Drum roll – I finished rewriting something this week. Big deal, Ms B, you say, and I don’t blame you.
But regular readers and friends might know I LOATH rewriting. When I finish a book, I go off it very quickly. In the perfect world, it would rewrite itself, magically upload itself on Amazon, Kobo et al., and then, oh I dunno, sell? And sell in enough quantities to make money.
I gave myself a ticking off. Emma, I said, the magic fairies do not come along and do this for you. In came the carrot and stick. Restructure the novel – BOOM; you get a glass of wine. Fail to rewrite for an hour or so. WHACK – you’re not allowed to write anything new. (Writing new stuff is what I love doing.)
The carrot thing, unfortunately, ran out on 1st January as I signed up for one of those Dry January thingies, so that motivated me to rewrite faster.
Rewriting Artists Town kept presenting different issues. I changed my mind numerous times about the order of some chapters. A weird and wonderful crime that took place in the 1990s was my inspiration. When I did more research, I had to change quite a few things.
And then there were the bloody comma splices. My factual writing differs a lot from my creative writing style. It turns out I am forever putting independent clauses in one sentence. I’m not keen on semi-colons, and they shouldn’t be used too frequently anyway. I rewrote a lot of sentences as a result.
I end a lot of sentences with prepositions too*. I took them out where this would improve the prose, but left in a lot of them as otherwise the sentence didn’t sound natural.
But hey, at least I know what comma splices are now!
One rewrite does not a finished novel make. Improvements are still needed. And I have some factual stuff I need to check – police procedures relating to crimes committed in different jurisdictions. But the project is a lot further on that it was two months ago.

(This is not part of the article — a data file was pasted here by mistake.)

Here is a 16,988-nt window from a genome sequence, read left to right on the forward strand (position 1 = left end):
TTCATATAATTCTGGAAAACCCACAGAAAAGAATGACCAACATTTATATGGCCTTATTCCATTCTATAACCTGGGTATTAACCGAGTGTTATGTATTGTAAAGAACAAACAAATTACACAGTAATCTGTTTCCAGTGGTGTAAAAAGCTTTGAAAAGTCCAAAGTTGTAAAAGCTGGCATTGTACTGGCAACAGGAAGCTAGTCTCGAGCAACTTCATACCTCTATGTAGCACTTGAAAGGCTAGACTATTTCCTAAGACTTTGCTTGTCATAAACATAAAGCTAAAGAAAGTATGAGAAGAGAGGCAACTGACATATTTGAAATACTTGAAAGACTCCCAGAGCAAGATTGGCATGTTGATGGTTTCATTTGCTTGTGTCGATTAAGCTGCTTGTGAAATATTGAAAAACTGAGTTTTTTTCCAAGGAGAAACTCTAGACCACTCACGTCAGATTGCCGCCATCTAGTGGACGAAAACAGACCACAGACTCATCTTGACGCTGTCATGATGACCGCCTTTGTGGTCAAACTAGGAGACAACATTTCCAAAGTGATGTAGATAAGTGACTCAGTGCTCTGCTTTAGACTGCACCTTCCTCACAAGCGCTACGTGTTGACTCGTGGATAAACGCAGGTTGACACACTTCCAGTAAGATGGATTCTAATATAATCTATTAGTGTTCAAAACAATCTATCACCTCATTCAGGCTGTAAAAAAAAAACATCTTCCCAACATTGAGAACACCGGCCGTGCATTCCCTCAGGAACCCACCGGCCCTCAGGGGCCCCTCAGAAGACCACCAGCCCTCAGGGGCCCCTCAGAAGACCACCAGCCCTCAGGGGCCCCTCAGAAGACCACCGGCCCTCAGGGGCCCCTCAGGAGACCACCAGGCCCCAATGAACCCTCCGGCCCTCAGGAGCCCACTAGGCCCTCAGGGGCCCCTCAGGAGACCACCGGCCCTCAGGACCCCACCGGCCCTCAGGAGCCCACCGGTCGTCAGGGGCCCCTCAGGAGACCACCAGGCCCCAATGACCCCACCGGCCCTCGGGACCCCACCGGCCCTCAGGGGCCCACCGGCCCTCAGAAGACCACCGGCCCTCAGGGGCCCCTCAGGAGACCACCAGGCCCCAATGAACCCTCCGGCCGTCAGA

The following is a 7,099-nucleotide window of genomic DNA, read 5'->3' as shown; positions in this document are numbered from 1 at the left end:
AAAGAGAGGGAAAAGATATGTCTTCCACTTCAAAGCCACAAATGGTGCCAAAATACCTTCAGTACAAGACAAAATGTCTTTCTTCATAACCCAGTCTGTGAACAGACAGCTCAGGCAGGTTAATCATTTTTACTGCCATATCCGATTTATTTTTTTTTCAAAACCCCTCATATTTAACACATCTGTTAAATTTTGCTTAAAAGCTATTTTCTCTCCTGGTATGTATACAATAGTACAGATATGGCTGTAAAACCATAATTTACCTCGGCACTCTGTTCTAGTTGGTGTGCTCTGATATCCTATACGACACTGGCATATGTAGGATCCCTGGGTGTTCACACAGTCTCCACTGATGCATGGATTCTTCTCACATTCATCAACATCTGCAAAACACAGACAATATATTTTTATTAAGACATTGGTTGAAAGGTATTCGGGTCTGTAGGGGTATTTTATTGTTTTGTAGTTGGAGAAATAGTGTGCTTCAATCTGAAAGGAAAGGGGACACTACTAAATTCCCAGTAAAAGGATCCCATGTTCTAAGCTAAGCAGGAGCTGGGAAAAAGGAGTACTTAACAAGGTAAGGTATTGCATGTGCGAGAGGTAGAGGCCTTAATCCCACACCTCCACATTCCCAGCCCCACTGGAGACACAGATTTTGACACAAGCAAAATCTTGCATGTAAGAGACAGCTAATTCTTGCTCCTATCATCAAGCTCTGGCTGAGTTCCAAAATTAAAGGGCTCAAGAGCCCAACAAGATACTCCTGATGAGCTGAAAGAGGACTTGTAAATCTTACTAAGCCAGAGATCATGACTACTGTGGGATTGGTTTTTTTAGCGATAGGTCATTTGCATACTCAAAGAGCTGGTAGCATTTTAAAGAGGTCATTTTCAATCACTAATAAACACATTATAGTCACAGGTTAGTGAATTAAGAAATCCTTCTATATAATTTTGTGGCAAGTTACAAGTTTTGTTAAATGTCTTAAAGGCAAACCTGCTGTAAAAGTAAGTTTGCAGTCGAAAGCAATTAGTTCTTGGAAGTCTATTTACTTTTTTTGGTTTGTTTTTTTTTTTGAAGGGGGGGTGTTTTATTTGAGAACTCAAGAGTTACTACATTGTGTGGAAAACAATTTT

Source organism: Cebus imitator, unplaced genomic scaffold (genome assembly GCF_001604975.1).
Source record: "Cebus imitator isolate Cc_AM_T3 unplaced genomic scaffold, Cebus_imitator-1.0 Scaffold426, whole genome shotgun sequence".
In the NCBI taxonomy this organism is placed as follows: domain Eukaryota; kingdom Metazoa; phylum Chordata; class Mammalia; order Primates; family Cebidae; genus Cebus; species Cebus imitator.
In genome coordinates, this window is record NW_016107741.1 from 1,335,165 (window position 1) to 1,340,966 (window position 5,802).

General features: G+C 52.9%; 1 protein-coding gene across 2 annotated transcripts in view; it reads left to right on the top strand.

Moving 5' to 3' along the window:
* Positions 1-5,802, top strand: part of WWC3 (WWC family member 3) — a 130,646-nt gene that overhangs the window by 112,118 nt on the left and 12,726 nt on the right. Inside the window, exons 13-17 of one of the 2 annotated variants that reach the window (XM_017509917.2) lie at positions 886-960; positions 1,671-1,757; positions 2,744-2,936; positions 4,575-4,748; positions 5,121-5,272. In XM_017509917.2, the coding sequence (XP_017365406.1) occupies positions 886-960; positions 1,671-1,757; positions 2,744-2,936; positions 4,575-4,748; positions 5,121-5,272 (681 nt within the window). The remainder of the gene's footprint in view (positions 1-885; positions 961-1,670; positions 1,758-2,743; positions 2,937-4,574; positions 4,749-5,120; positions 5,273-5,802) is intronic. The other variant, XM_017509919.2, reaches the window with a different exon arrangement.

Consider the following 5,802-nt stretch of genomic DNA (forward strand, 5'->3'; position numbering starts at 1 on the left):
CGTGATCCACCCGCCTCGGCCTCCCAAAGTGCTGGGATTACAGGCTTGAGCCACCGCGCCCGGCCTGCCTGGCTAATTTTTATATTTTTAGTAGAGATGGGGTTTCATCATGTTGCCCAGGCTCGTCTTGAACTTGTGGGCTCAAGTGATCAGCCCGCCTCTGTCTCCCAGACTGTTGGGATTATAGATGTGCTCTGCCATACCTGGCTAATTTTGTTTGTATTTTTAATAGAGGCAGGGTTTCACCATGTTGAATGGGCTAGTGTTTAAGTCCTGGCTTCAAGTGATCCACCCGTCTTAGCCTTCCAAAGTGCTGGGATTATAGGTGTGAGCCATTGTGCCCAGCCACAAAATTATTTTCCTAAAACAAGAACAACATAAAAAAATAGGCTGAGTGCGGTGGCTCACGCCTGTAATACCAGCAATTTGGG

Here’s the blurb for the book, which I hope to publish later this year:
Fifteen-year-old Daisy has been dragged along on a family holiday in a small Scottish town against her will. But then, that’s what happens when you suddenly develop a chronic health condition. Your mum and dad take away all your freedom.
Still, the holiday has its compensations. There’s Katrina, resident ‘cool’ girl who decides to take Daisy under her wing. Katrina happens to have a gorgeous, older cousin who looks at Daisy in a certain way. Is this holiday about to change Daisy’s life for the better?
Escaping from London seems to have affected Daisy’s dad. He’s got some madcap schemes in mind, but just where is all the money for this coming from?
Set in 1990, Artists Town is a coming of age tale that explores friendship, first love, learning to be cool and navigating life’s challenges.
*See the wonderful Grammar Girl’s article on ending sentences with prepositions. She also does a weekly podcast which manages to make grammar easy to understand AND interesting.